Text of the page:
This is the winning recipe with a few tweaks: I just used all short-grained sushi rice instead of two rice types, I used mirin instead of sake, no shiso (didn’t have any), and I used the most gorgeous, fatty, King salmon fillet I could find. I lightly placed the salmon fillet (skin side down) on top of the boiling pot of ingredients before lowering the heat and covering it all up for 13 minutes. When I opened it up after cooking, the salmon just flaked away into the rice with a fork and was rare in the middle. Delish!


Images from the NYT Archives:


21″ of snow during the blizzard of 1888 prompted New York City to move its utility lines underground. (Photo: NYT)





Winter’s Fury. Original 1914 print.





1947: Record 25-Inch Snow Cripples City and East; All Traffic Slowed; Long Island is Disrupted




And, more recently – the current record for snowfall in NYC happened in February of 2006.


Photo by Hiroko Masuike for The New York Times




Will Juno break the 26.9 inches? Will Bleecker Street Pizza stay open? Will winds really exceed the possible 75 miles per hour? Will 1,800 plows be enough plows to clear our city streets? Extra, extra, read all about it!

As Gov. Cuomo says, “This is going to be a blizzard. It is a serious blizzard.”


I am lucky. My uncle has been a season ticket holder to the New York Philharmonic for as long as I have been a New Yorker (if not much longer than that) and whenever he can’t make a concert or needs someone to go with, I’m often on the short list.

When I was a child, my mom used to drag me and my brother to the Jacksonville Symphony, namely to see my brother’s cello teacher who was the first chair cellist. This cello teacher was such a quiet character in our lives, but he was very important to us, in ways that I wish we had a chance to thank him for. That’s besides the point though, as I mainly wanted to recount how much we hated being dragged to these concerts. It was equivalent to being dragged to Korean church on Sundays, where we couldn’t understand a word of the Korean pastor, and our only option was to listen to headphones wired into the seats that were the voice of my own father translating the sermons into English in live time from a tiny sound-proof booth in the back of the church.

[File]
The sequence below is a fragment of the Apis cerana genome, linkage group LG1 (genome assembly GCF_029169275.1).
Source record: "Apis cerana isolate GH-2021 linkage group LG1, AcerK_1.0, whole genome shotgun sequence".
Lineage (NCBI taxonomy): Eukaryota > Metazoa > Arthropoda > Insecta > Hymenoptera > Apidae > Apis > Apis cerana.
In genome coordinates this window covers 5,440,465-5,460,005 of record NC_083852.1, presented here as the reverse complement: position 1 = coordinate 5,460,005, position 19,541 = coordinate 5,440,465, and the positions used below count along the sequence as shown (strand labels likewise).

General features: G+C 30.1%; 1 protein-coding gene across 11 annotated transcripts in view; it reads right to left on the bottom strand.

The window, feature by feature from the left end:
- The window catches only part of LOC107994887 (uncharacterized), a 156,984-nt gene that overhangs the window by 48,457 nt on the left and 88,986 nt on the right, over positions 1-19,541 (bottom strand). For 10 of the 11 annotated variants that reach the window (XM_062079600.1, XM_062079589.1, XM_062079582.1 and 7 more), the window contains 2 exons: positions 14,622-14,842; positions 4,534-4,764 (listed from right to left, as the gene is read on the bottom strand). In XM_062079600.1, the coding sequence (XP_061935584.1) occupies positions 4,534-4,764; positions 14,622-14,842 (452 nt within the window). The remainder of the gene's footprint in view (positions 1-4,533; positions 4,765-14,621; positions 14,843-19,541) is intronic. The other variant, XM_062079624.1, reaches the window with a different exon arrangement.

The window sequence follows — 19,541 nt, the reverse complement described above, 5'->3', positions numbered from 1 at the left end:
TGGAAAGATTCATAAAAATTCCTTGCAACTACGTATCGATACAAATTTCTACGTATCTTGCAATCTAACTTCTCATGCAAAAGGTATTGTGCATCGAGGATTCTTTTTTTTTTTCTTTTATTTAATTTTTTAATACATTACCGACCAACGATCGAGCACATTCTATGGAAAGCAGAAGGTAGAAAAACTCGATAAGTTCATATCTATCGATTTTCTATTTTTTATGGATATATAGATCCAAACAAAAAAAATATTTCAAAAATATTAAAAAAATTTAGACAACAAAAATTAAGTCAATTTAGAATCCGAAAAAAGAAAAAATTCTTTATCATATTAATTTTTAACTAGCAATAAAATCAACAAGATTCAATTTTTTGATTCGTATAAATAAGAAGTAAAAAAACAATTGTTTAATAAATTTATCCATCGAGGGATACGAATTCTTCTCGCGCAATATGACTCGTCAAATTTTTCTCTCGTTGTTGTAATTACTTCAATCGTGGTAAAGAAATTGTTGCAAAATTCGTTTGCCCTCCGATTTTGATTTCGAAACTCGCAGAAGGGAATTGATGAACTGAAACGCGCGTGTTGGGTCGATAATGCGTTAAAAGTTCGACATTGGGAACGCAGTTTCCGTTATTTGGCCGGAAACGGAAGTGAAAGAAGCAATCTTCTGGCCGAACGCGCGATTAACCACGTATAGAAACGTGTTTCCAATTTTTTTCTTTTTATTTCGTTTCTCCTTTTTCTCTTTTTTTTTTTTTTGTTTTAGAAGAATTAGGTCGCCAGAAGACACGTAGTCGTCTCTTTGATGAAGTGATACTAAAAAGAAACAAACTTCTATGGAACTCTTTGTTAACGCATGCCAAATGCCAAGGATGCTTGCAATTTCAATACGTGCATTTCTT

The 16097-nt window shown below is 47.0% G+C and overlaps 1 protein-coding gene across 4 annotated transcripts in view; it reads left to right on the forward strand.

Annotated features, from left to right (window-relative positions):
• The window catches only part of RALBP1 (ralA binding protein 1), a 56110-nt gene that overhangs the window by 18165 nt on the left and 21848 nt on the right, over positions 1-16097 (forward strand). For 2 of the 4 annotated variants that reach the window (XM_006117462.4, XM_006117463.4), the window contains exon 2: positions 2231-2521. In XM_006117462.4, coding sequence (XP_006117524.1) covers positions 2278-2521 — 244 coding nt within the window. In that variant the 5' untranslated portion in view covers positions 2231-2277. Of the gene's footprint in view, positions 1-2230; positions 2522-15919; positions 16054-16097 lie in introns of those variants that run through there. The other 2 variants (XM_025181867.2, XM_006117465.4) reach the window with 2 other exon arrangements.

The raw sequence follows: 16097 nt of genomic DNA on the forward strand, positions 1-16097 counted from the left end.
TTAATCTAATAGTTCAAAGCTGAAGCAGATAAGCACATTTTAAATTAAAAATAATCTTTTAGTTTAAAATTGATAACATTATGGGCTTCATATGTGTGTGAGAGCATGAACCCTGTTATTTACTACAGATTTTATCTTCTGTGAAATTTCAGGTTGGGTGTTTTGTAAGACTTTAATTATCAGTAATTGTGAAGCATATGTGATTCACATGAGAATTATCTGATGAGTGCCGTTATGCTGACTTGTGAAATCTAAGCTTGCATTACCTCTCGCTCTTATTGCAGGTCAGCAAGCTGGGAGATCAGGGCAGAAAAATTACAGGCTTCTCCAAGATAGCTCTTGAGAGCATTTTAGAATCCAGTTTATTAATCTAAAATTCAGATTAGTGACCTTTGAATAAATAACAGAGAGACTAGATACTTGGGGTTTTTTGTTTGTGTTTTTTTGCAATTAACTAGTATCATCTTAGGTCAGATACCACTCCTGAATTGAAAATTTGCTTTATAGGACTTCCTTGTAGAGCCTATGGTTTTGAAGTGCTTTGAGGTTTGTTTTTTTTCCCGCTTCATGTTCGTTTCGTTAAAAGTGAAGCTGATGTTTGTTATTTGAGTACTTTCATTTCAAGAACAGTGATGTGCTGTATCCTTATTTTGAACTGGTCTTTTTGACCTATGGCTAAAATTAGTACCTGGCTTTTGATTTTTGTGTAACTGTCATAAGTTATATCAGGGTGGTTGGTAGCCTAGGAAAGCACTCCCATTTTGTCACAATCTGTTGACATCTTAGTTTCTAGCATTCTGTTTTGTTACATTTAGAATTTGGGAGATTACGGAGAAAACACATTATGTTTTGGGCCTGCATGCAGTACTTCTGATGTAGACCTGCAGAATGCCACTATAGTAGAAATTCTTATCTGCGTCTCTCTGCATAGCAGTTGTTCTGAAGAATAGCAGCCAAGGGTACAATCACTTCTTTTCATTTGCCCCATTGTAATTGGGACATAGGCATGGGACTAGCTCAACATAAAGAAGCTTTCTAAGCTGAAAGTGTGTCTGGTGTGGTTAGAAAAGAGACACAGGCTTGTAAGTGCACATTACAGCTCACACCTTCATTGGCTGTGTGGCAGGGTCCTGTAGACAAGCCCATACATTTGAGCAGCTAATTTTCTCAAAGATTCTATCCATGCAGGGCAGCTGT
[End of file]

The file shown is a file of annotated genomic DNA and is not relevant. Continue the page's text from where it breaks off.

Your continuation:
As adults, something has happened to us. Neither of us really play our instruments anymore, but I think I can confidently speak for us both when I say that we really love the New York Philharmonic and classical music in general. I have mom to thank for it.

Last week, my mom and I went to the first concert of 2015 and conductor Alan Gilbert came out and spoke from a little notebook. He said they had curated the songs for the night with thoughts of the new year, wanting joyful music, which was challenging when so many terrible things are happening around the world.

He quoted the words of Leonard Bernstein, “This will be our reply to violence: to make music more intensely, more beautifully, more devotedly than ever before.”

They played a few selections from Tchaikovsky’s Swan Lake, which were stirring and beautiful. It left me hopeful.